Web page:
1 edition of Do You Remember the Color Blue? found in the catalog.
|LC Classifications||March 2002|
|The Physical Object|
|Pagination||xvi, 79 p. :|
|Number of Pages||61|
nodata File Size: 2MB.
Will be a good Reading copy. Not so, says Sally Hobart Alexander, who lost her sight at the age of twenty-six. This book would be good for a unit on disabilities, because it really gives you a sense of what it is like to be blind. As of now, there are not many studies on the correlation between ink color and recall memory, but we can make some conclusions.
-- Would you rather be blind or deaf?
" Booklist "A witty, wise, inspiring book. " "How do you write? Black ink: Most of what we read is in black text, from social media posts to chemistry textbooks to this article. Sally became blind in her twenties, and this event would change her life forever. " "How can you read? Based on my investigation, there is no one ink color that enhances memory retention.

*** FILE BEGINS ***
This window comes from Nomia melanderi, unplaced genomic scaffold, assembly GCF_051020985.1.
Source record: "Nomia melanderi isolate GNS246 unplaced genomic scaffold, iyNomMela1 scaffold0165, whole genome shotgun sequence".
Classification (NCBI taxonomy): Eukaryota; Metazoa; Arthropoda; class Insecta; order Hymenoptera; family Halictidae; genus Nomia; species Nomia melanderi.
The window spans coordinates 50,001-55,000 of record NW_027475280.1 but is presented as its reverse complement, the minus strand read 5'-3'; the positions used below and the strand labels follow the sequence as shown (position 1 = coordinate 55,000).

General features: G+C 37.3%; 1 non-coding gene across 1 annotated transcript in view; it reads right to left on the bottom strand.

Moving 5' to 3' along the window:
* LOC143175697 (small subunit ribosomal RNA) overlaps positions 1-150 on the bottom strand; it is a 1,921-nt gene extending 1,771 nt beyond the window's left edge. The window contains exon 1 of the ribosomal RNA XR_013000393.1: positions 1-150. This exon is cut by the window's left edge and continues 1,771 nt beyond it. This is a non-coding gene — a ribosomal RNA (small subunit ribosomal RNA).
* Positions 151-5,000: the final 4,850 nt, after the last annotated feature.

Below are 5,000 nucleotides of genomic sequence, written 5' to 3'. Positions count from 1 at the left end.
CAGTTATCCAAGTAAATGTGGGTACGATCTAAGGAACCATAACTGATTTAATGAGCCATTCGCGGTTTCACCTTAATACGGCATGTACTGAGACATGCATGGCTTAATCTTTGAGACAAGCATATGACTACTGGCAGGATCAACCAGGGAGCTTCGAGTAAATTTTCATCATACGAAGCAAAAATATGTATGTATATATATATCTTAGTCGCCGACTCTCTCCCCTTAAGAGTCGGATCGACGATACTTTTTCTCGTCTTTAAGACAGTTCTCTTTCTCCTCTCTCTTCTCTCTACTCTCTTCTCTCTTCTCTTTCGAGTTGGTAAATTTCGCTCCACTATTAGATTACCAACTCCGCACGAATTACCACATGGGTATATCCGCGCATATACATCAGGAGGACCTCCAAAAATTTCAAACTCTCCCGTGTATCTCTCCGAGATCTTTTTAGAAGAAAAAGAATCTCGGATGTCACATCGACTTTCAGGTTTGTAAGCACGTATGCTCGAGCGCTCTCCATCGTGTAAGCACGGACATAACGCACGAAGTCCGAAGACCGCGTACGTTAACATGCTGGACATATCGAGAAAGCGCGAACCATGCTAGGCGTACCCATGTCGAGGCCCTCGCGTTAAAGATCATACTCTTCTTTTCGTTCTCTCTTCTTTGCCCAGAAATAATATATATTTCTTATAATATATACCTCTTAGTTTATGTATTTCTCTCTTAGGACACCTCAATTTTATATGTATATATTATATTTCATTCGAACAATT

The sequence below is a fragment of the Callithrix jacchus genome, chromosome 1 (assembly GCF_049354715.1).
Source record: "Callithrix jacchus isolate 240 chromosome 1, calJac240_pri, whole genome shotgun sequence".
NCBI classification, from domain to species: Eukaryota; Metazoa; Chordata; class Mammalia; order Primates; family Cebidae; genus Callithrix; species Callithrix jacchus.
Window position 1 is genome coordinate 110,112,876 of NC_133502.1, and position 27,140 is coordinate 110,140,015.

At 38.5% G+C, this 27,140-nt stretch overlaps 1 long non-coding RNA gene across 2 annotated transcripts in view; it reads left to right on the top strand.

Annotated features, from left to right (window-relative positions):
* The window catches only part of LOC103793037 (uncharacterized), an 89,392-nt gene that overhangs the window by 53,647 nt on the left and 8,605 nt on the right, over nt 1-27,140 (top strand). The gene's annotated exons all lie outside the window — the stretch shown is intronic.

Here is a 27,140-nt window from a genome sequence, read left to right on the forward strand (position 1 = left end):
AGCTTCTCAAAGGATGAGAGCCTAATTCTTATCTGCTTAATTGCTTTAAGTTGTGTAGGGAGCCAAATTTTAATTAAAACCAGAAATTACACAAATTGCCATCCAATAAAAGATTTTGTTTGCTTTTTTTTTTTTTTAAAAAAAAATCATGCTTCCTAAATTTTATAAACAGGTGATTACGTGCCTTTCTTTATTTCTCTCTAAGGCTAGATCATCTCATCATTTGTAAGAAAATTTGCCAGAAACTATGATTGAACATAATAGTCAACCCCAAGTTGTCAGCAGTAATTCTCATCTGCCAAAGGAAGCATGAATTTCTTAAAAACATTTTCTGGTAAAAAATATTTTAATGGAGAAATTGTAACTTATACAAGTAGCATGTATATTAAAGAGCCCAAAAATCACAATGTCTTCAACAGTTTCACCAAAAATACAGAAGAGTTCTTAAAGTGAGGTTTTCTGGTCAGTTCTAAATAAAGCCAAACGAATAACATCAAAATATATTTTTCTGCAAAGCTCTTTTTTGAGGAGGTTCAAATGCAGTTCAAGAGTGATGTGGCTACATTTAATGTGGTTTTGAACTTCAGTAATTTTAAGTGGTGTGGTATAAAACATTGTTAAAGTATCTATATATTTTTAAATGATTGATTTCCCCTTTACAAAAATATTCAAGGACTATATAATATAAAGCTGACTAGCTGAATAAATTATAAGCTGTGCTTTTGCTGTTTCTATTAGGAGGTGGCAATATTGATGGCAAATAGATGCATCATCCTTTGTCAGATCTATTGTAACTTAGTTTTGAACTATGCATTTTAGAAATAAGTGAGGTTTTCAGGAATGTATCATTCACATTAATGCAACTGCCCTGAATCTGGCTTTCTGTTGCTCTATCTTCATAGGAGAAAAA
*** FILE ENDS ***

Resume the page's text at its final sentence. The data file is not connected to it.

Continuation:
" Booklist "A witty, wise, inspiring book. She also discusses how she raised two sighted children, how others react to her disability, and how much she remembers of the visual world. The information is less objective than students may need for reports; however, this book is sure to interest young people curious about how the blind interact with their world.
Children are often curious about blindness, but are told that it is impolite to pose their questions to a blind person.
" "This book is sure to interest young people curious about how the blind interact with their world.
By Karen Phan, Staff Writer All of my notes are in blue ink because writing in blue ink is supposed to help with remembering information.